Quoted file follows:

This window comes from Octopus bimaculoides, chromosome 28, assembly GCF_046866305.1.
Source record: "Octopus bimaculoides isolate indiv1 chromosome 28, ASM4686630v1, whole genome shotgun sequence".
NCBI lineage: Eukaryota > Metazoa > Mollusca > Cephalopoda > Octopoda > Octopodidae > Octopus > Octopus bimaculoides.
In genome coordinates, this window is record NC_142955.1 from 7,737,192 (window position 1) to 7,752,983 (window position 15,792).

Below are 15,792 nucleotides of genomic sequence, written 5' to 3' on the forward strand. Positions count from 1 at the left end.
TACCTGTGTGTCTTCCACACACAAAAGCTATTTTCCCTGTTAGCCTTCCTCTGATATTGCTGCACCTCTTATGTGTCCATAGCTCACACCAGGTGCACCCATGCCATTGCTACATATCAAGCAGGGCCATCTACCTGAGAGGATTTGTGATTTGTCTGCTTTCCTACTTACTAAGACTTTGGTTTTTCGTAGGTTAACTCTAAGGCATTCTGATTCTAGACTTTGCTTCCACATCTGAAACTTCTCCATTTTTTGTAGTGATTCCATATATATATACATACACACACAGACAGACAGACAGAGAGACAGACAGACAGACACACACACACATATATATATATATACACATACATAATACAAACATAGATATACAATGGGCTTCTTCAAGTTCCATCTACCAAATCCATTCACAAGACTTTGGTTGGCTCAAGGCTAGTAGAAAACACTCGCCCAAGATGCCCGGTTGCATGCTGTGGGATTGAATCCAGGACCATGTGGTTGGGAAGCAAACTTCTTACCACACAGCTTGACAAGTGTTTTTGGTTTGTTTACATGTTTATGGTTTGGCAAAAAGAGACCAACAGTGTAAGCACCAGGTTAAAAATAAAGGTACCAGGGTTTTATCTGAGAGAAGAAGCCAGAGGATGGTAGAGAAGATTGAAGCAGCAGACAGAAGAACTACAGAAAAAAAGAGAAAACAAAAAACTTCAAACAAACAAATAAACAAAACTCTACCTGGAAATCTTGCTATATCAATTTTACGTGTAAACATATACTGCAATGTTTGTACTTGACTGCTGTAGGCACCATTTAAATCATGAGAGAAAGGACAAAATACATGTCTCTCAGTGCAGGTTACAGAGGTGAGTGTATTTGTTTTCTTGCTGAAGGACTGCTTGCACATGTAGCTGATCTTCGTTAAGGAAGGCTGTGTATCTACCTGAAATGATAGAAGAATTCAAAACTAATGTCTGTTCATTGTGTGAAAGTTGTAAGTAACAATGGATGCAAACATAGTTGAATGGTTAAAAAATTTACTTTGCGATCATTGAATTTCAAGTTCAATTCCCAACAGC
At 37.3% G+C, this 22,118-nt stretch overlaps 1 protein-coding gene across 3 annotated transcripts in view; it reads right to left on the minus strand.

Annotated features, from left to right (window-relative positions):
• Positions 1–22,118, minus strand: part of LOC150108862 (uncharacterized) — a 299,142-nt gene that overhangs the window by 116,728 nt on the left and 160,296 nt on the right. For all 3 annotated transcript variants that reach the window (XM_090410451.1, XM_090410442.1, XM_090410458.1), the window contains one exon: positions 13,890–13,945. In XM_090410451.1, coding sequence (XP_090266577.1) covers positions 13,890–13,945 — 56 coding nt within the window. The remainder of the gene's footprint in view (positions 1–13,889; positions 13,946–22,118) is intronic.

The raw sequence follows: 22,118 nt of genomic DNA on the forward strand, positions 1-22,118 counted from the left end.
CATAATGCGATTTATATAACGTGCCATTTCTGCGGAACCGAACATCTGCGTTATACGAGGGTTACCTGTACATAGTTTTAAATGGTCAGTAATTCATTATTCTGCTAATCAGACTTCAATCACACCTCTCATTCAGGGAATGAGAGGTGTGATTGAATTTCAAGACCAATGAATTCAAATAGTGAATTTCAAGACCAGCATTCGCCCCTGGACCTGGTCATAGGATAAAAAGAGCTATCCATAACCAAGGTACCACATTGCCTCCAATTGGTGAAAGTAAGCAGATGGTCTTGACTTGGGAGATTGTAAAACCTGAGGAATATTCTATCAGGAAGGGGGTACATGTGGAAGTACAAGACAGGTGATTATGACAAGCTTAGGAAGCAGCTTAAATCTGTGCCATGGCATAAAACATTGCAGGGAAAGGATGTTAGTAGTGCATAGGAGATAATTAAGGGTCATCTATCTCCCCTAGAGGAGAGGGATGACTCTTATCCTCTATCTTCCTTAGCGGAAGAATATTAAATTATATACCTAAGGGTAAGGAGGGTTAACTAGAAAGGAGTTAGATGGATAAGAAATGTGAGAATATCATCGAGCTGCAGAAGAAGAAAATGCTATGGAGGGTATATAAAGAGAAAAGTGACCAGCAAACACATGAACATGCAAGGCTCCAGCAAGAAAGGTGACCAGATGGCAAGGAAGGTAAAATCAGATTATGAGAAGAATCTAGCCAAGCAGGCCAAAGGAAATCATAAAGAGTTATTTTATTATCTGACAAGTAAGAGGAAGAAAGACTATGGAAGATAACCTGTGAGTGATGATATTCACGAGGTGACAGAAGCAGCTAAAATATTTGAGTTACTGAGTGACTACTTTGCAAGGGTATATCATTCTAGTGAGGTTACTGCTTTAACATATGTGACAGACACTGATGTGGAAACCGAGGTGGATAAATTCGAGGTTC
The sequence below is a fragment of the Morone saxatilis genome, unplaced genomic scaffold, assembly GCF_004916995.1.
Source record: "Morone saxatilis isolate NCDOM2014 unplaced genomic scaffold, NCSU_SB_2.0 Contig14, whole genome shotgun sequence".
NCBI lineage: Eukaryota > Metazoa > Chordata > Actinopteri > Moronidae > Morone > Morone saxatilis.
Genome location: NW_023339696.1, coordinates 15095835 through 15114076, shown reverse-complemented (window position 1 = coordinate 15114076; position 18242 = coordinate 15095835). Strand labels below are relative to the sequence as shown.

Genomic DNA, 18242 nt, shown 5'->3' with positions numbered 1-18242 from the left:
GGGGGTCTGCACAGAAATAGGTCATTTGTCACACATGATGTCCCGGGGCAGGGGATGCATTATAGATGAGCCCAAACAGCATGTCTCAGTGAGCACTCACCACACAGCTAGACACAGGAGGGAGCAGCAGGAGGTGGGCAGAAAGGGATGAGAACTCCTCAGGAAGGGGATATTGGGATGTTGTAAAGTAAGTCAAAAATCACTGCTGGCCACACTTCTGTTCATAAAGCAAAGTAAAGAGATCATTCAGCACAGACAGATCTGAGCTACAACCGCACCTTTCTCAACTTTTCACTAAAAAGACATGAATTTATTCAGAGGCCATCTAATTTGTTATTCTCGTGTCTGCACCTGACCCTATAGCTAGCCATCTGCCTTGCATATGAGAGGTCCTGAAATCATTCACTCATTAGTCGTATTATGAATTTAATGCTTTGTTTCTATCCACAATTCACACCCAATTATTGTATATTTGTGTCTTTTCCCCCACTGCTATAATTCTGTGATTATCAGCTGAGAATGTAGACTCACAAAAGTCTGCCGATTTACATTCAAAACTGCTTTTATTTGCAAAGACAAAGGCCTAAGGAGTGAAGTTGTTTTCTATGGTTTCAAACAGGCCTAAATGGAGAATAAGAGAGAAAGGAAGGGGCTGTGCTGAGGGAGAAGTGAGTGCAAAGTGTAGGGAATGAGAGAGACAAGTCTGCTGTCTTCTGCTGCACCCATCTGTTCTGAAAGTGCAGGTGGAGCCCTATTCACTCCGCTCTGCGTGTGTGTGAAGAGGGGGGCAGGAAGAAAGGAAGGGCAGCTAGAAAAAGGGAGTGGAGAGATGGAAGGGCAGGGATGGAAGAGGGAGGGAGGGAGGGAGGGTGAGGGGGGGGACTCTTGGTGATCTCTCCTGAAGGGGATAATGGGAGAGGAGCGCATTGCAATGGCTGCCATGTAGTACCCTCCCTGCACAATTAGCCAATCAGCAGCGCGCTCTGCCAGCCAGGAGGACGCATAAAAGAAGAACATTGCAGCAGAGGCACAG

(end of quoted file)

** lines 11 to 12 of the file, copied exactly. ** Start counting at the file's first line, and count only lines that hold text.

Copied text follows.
CATAATGCGATTTATATAACGTGCCATTTCTGCGGAACCGAACATCTGCGTTATACGAGGGTTACCTGTACATAGTTTTAAATGGTCAGTAATTCATTATTCTGCTAATCAGACTTCAATCACACCTCTCATTCAGGGAATGAGAGGTGTGATTGAATTTCAAGACCAATGAATTCAAATAGTGAATTTCAAGACCAGCATTCGCCCCTGGACCTGGTCATAGGATAAAAAGAGCTATCCATAACCAAGGTACCACATTGCCTCCAATTGGTGAAAGTAAGCAGATGGTCTTGACTTGGGAGATTGTAAAACCTGAGGAATATTCTATCAGGAAGGGGGTACATGTGGAAGTACAAGACAGGTGATTATGACAAGCTTAGGAAGCAGCTTAAATCTGTGCCATGGCATAAAACATTGCAGGGAAAGGATGTTAGTAGTGCATAGGAGATAATTAAGGGTCATCTATCTCCCCTAGAGGAGAGGGATGACTCTTATCCTCTATCTTCCTTAGCGGAAGAATATTAAATTATATACCTAAGGGTAAGGAGGGTTAACTAGAAAGGAGTTAGATGGATAAGAAATGTGAGAATATCATCGAGCTGCAGAAGAAGAAAATGCTATGGAGGGTATATAAAGAGAAAAGTGACCAGCAAACACATGAACATGCAAGGCTCCAGCAAGAAAGGTGACCAGATGGCAAGGAAGGTAAAATCAGATTATGAGAAGAATCTAGCCAAGCAGGCCAAAGGAAATCATAAAGAGTTATTTTATTATCTGACAAGTAAGAGGAAGAAAGACTATGGAAGATAACCTGTGAGTGATGATATTCACGAGGTGACAGAAGCAGCTAAAATATTTGAGTTACTGAGTGACTACTTTGCAAGGGTATATCATTCTAGTGAGGTTACTGCTTTAACATATGTGACAGACACTGATGTGGAAACCGAGGTGGATAAATTCGAGGTTC
The sequence below is a fragment of the Morone saxatilis genome, unplaced genomic scaffold, assembly GCF_004916995.1.